The service is making some interesting moves in the BYOD arena, and without some of the compromises imposed by other low-cost carriers.
The smartphone world has its share of disruptors. Over here you've got Republic Wireless and TextNow offering cheap, no-contract service powered heavily by Wi-Fi. Over there you've got the unlocked OnePlus One smartphone delivering flagship features for half the price of a Galaxy S5.
And then there's Ting, a two-year-old wireless service provider started by...Tucows? That shareware-hosting company? Yeah, like I'm going to get my cell service from the same place I go to download PDF converters.
Except, hold on a second. Ting's "disruptive" ways have earned it thousands of loyal fans, and the company has made some interesting moves in recent months that should cause even more users to sit up and take notice. Indeed, every time I write about Republic, Virgin Mobile, or another no-contract carrier, readers invariably chime in to recommend Ting.
Wondering why? Here are five reasons you may want to give the company your wireless business.
Ting's claim to fame has long been its pricing model. Instead of paying a flat rate for "unlimited" everything, you pay only for what you use -- a great option for folks who may consume a lot of one thing but very little of another.
For example, my daughter, like most teens, is constantly texting, but makes almost no voice calls and consumes relatively little data (because she's mostly connected to Wi-Fi). Ting levies its monthly fees based on three individual "buckets" -- one each for voice, data, and texting. Wherever your usage lands within each bucket, that's what you pay per month.
Think of cable TV: you pay a flat rate for 500 channels even though you may only watch 50 of them. It's the same with cell carriers, but with Ting, you get an a-la-carte option. Though not every user stands to save big, many users stand to save, period.
I know many a household manager who tears his hair out at having to pay for three, four, sometimes even five or more phones every month.
Ting charges $6 per device on your account, with no limits. Then everyone pools their activity into that same bucket system. Although it's hard to predict where that will land you every month, you can plug usage from previous months (on your current carrier) into Ting's usage calculator to see what your savings might be.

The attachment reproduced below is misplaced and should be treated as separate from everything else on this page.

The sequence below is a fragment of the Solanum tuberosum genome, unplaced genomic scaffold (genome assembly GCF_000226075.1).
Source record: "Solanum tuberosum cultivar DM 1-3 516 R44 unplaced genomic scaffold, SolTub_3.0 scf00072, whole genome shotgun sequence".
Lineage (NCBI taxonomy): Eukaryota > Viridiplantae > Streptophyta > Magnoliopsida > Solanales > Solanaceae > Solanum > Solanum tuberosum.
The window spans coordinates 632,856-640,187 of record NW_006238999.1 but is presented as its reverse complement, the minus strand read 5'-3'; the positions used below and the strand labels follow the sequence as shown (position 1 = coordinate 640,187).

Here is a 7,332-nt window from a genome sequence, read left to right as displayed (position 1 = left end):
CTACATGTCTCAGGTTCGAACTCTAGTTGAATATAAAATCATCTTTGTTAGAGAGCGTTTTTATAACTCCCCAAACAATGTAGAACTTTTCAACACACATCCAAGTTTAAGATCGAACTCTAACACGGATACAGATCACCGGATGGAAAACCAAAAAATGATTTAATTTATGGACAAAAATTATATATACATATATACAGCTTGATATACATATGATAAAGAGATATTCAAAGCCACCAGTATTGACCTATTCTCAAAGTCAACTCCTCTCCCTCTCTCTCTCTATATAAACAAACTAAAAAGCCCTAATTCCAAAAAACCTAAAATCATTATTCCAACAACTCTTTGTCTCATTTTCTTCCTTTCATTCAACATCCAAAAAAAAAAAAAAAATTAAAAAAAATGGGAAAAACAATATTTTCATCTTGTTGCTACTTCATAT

Again, this is predicated on the idea of bringing an existing phone to Ting. If you're looking at new hardware for everyone in the family, obviously you'll have to factor that into the equation -- same as you would with subsidized phones from a Big Four carrier.
Not a problem. Ting recently introduced a swap program that lets you make the move at virtually no cost. What you do is buy the same model phone (except Sprint-compatible) from Glyde, then sell your current handset through Glyde. If you're not able to sell it for the same price as you bought the replacement, Ting will credit you the difference.
Sure, this will take a little time and effort, but in the end it should be a fairly transparent move -- the only difference being that Ting is now your service provider.
One frustrating thing about carriers like Republic Wireless is that you can't bring your own device. Ting not only accommodates most Sprint-compatible handsets, but also "quietly encourages" (a PR rep's words) any bit of hacking that goes with it.
So, for example, a recent Reddit thread revealed that some Verizon iPhone 5 units can make the move to Ting. (It all depends on the ESN, which you can check easily using Ting's tool.) Another Reddit user shared the option of unlocking a Boost Mobile Moto G -- temporarily on sale at Target for just $59.99 -- and bringing it to Ting.
The company is like a cellular Statue of Liberty: "Give us your tired (of contracts), your poor (from paying high monthly rates), your huddled masses yearning to switch carriers."
Like Solavei, Ting has a referral program (accessible via your account dashboard) that nets you $50 in credit for the first friend who joins and $25 per friend after that. (Needless to say, scoring just one referral per month could potentially cover your entire bill.)
However, if you don't want friends and/or family members to feel like you're just looking out for number one, Ting now offers the option of donating your referral credit to charity. I like that, much the same way I like Giv Mobile's monthly contributions pared from your bill.
Are there any reasons not to hook up with Ting? I can think of only one: coverage. In my neck of metro Detroit, Sprint service is mediocre at best. Inside my house, call quality varies between weak and mediocre (with occasional drops), and data moves at a snail's pace.
Ironically, I have the same issue with Republic Wireless (another Sprint MVNO), but the default to Wi-Fi calling effectively solves that problem. It also allows me to make calls when I travel outside the country, an option not natively available on CDMA phones.
In any case, I had the chance to test drive an iPhone 5 running on Ting's service, and using it was no different than using an iPhone 5 on any other carrier. (Interestingly, you can buy a Ting-ready iPhone 5 from Glyde for about $250.) Unfortunately, for the moment there's no support for the iPhone 5C or 5S, though a Ting rep said it's in the works.
I'm not saying Ting is the best carrier out there or even the cheapest. It's simply one you shouldn't overlook when shopping for cell service. There are several benefits you won't find elsewhere, not the least of which is the chance to pay lower rates.
If you've tried Ting yourself, hit the comments and share what you liked or didn't like.